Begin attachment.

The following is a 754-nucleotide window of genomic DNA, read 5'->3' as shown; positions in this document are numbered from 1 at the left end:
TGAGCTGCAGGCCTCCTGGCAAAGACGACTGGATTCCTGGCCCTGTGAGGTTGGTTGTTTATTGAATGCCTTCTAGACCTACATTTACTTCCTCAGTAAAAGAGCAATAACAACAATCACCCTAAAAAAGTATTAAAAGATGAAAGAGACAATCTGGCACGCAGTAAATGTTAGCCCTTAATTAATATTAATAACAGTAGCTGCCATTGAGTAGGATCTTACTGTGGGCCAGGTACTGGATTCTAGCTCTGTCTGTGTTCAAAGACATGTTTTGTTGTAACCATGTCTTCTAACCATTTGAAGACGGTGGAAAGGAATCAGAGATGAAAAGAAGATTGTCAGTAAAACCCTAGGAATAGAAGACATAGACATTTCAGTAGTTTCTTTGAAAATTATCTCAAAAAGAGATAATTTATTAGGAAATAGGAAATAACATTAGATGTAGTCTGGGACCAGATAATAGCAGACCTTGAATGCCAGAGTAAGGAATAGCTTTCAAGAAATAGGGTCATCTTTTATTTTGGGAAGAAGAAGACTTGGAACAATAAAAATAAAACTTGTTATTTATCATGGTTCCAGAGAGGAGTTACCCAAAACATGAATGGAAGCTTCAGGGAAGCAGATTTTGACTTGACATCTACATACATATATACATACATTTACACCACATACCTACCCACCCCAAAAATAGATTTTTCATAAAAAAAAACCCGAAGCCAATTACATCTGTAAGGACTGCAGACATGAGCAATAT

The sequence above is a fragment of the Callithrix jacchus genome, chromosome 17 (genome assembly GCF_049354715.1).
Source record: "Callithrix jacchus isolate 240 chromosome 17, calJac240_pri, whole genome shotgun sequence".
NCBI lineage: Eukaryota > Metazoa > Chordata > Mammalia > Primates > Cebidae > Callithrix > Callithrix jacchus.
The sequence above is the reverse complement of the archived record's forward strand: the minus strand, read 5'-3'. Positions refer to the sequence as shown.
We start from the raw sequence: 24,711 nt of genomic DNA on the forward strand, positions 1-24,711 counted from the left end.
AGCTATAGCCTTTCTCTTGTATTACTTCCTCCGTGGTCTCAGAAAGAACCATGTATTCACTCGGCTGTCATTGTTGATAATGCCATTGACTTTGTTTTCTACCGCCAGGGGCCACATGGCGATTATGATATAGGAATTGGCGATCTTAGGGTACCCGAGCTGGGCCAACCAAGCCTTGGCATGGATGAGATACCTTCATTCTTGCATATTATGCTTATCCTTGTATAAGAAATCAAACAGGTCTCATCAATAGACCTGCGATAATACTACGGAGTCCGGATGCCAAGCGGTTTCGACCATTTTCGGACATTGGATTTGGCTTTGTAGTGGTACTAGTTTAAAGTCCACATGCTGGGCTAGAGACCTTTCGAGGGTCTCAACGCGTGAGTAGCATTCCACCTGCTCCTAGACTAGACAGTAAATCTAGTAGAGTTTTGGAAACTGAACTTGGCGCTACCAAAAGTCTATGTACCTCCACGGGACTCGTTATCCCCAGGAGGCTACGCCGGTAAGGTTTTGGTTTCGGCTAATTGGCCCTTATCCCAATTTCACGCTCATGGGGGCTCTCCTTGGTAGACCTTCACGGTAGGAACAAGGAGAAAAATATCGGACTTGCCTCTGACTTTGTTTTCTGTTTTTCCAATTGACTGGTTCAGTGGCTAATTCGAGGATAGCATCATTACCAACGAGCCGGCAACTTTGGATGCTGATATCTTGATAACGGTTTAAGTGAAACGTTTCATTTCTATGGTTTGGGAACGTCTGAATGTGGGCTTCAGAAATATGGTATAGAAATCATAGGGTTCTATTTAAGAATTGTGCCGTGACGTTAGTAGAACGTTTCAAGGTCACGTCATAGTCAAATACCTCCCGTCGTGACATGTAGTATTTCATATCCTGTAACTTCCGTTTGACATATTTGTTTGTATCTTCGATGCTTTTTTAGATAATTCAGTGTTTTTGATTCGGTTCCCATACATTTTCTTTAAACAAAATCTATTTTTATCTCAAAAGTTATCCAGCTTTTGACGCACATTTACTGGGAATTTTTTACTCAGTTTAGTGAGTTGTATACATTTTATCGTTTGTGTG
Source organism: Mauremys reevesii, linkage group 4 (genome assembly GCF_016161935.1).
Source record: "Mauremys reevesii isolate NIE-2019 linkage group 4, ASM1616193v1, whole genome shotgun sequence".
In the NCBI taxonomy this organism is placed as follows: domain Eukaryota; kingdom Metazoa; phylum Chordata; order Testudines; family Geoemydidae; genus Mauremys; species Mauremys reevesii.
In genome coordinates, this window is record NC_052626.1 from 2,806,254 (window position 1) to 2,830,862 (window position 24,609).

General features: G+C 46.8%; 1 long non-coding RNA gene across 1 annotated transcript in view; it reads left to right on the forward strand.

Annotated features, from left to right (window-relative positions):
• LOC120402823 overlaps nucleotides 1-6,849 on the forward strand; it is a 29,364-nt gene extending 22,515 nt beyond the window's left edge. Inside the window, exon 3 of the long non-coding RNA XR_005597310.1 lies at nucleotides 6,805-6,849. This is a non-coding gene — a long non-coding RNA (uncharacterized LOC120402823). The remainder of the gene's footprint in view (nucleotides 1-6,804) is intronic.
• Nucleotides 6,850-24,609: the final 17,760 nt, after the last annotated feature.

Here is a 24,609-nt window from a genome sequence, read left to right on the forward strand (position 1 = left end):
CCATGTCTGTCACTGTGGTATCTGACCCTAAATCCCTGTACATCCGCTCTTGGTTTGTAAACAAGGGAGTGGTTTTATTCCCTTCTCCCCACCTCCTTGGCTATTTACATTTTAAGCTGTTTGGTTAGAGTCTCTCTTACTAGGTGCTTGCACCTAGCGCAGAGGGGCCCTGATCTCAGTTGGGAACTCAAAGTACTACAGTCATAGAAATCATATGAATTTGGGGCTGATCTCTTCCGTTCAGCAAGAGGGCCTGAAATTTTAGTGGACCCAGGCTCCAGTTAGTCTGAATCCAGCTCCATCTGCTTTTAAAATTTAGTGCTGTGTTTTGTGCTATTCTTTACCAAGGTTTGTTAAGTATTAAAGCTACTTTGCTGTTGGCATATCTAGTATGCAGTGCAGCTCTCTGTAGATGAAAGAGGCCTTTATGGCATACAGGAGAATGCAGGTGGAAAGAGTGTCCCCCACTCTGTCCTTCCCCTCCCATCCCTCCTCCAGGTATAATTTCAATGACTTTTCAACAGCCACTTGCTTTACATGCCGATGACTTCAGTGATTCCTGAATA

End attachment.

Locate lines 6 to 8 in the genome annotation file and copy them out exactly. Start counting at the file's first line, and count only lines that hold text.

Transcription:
The sequence above is the reverse complement of the archived record's forward strand: the minus strand, read 5'-3'. Positions refer to the sequence as shown.
We start from the raw sequence: 24,711 nt of genomic DNA on the forward strand, positions 1-24,711 counted from the left end.
AGCTATAGCCTTTCTCTTGTATTACTTCCTCCGTGGTCTCAGAAAGAACCATGTATTCACTCGGCTGTCATTGTTGATAATGCCATTGACTTTGTTTTCTACCGCCAGGGGCCACATGGCGATTATGATATAGGAATTGGCGATCTTAGGGTACCCGAGCTGGGCCAACCAAGCCTTGGCATGGATGAGATACCTTCATTCTTGCATATTATGCTTATCCTTGTATAAGAAATCAAACAGGTCTCATCAATAGACCTGCGATAATACTACGGAGTCCGGATGCCAAGCGGTTTCGACCATTTTCGGACATTGGATTTGGCTTTGTAGTGGTACTAGTTTAAAGTCCACATGCTGGGCTAGAGACCTTTCGAGGGTCTCAACGCGTGAGTAGCATTCCACCTGCTCCTAGACTAGACAGTAAATCTAGTAGAGTTTTGGAAACTGAACTTGGCGCTACCAAAAGTCTATGTACCTCCACGGGACTCGTTATCCCCAGGAGGCTACGCCGGTAAGGTTTTGGTTTCGGCTAATTGGCCCTTATCCCAATTTCACGCTCATGGGGGCTCTCCTTGGTAGACCTTCACGGTAGGAACAAGGAGAAAAATATCGGACTTGCCTCTGACTTTGTTTTCTGTTTTTCCAATTGACTGGTTCAGTGGCTAATTCGAGGATAGCATCATTACCAACGAGCCGGCAACTTTGGATGCTGATATCTTGATAACGGTTTAAGTGAAACGTTTCATTTCTATGGTTTGGGAACGTCTGAATGTGGGCTTCAGAAATATGGTATAGAAATCATAGGGTTCTATTTAAGAATTGTGCCGTGACGTTAGTAGAACGTTTCAAGGTCACGTCATAGTCAAATACCTCCCGTCGTGACATGTAGTATTTCATATCCTGTAACTTCCGTTTGACATATTTGTTTGTATCTTCGATGCTTTTTTAGATAATTCAGTGTTTTTGATTCGGTTCCCATACATTTTCTTTAAACAAAATCTATTTTTATCTCAAAAGTTATCCAGCTTTTGACGCACATTTACTGGGAATTTTTTACTCAGTTTAGTGAGTTGTATACATTTTATCGTTTGTGTG